Restoring a Retro 747 Control Display Unit

Anyone who’s into retro aviation gear falls in love with those mysterious displays, dials, keypads, banks of knife switches. There’s a lot of sexy in those devices, built with high standards in a time when a lot of it was assembled by hand.

[Jeremy Gilbert] bought a 747-200’s Control Display Unit (CDU)– the interface with the late ’70s in-flight computer–and is bringing it back to life in a Hackaday.io project. His goal is to get it to light up and operate just as if it were installed in a 747.

Of particular interest is the display, which turned out to consist of a series of 5×7 matrices (seen on the right) controlled by chips no one uses any more. However, [Jeremy] found a blog post where someone had hacked out Arduino code for a cousin of the chip, saving him a lot of time. However, he’s got a lot more sleuthing yet to do.

If you’re into retro displays, we’ve mentioned a number of good ones, including the legendary Apollo DSKY and an awesome retrocomputer.

 

 

 

Super Mario World Jailbreak Requires no External Hardware

[SethBling] has released a Super Mario World jailbreak that allows players to install a hex editor, then write, install and run their own game mods. What’s more is this all works on unmodified cartridges and SNES hardware. No hardware hacks required.

[Seth] is quick to say he didn’t do all this alone. This mod came to be thanks to help from [Cooper Harasyn] who discovered a save file corruption glitch, [MrCheese] who optimized the hex editor, and [p4plus2] who wrote some awesome mods.

While no soldering and programming of parts are required, installing this mod still requires quite a bit of hardware. Beyond the SNES and cartridge, you’ll need two multitaps, three controllers, and clamps to hold down buttons on the controllers. Even then the procedure will take about an hour of delicate on-screen gymnastics. Once the jailbreak is installed though, it is kept in savegame C, so you only have to do it once.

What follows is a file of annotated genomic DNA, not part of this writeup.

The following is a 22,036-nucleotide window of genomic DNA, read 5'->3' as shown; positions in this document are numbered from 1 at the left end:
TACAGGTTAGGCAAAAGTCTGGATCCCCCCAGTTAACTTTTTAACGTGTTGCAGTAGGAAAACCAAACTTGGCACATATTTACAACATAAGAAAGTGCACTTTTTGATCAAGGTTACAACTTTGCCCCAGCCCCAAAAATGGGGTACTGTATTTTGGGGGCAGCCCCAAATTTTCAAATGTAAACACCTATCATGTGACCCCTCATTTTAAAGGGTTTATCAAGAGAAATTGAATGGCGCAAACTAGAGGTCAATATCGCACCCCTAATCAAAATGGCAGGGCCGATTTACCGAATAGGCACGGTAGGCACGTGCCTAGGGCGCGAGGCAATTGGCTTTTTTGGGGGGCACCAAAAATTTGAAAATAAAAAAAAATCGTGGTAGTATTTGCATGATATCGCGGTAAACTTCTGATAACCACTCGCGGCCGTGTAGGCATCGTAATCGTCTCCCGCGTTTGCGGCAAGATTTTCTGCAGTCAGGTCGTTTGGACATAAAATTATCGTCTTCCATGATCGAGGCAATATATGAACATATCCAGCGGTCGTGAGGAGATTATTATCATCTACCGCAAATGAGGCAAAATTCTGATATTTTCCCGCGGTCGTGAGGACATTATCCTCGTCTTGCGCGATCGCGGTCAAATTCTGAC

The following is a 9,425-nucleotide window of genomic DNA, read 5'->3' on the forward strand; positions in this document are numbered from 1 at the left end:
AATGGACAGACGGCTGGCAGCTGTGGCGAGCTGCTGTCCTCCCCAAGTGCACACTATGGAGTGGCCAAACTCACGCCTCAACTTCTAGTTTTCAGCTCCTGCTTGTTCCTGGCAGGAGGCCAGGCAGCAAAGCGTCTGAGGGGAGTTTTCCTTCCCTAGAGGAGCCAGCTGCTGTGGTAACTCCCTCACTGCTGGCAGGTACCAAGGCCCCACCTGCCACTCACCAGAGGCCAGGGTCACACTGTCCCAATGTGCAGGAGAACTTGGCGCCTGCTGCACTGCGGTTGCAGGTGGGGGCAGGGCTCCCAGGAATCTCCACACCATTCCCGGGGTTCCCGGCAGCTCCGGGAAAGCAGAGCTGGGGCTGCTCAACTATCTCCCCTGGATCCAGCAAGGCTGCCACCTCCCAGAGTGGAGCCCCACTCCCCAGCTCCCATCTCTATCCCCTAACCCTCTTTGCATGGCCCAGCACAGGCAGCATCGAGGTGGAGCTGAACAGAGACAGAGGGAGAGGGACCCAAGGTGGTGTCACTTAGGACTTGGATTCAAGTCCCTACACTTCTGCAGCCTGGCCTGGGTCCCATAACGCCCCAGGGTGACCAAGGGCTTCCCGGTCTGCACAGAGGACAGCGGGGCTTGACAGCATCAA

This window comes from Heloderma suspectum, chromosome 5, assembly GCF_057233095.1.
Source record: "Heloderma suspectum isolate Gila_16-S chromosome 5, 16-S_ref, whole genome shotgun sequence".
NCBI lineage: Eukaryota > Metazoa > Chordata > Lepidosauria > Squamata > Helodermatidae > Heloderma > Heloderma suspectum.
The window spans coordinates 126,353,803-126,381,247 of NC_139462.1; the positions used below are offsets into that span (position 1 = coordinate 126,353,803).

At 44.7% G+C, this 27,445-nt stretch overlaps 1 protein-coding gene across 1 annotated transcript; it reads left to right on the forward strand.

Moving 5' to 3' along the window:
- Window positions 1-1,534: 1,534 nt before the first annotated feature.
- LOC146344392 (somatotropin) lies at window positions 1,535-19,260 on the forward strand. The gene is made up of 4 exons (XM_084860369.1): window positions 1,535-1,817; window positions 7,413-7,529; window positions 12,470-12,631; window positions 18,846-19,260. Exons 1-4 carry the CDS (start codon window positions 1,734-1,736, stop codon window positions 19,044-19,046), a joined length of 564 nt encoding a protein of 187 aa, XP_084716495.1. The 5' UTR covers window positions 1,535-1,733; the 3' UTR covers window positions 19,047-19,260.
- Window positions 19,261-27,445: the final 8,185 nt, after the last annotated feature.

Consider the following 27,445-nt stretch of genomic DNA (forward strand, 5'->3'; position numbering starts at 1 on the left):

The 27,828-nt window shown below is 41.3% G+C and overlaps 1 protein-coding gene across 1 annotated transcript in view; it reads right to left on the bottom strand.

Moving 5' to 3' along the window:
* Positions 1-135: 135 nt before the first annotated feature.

What does a hex editor allow you to do? Anything you want. Mario’s powerup state can be edited, one memory location can be modified to complete a level anytime you would like. It’s not just modifying memory locations though – you can write code that runs, such as [p4plus2’s] sweet telekinesis mod that allows Mario to grab and move around any enemy on the screen.

It’s always awesome to see old video game hardware being hacked on by a new generation of hackers. We’ve seen similar work done on Super Mario Brothers 3, and an original GameBoy used to pilot a drone, just to name a couple.

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Building a Replica Final Cartridge III

The Commodore 64 was the computer of the 8-bit era, and remains the highest selling computer of all time. In addition to disk and tape drives, it also had a cartridge interface. A popular extension cartridge was the Final Cartridge III, which offered a variety of disk utilities and a GUI. [Greisi] was in possession of a no longer functional cartridge, and decided to reverse engineer the device.

[Greisi] started by desoldering all the ICs and mapping out a schematic for the board. The design centers around common parts for the era, such as a UV-erasable EPROM and some 74-series logic. [Greisi] decided to then modernise the design and make some improvements. Adding a fuse should avoid the cartridge catching on fire, and a bunch of decoupling capacitors on all the ICs should reduce noise. A FLASH chip is used instead of the old school UV-erasable part, which makes writing to the device much easier.

It’s a great build performed in a stunningly tidy workshop, and [Greisi] has provided the schematics and PCB designs to the public here. That means that many more users can build their own Final Cartridge III without having to hunt for original hardware which is growing scarcer. You can learn more about the Final Cartridge III on Wikipedia.

We’ve actually seen the Final Cartridge III before – used in this blinkenwall installation. Video below the break.

[Thanks Adrian!]

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The Modern Retrocomputer: An Arduino Driven 6845 CRT Controller

[MmmmFloorPie] revived an old project to create the retro mashup of a 6845 CRT controller and a modern Arduino Uno. When it comes to chips, the Motorola 6845 is the great granddaddy of Cathode Ray Tube (CRT) interfaces. It was used in the IBM Monochrome display adapter, the Hercules graphics controller, CGA, Apple II terminal cards, and a host of other microcomputer and terminal systems.

Way back in 1989, [MmmmFloorPie] was a senior in college. His capstone project was a 68000 based computer which could record and playback audio, as well as display waveforms on a CRT. The CRT in question was ordered from a classified add in Popular Science magazine. It was a bare tube, so the heavy cardboard box it shipped in was repurposed as a case.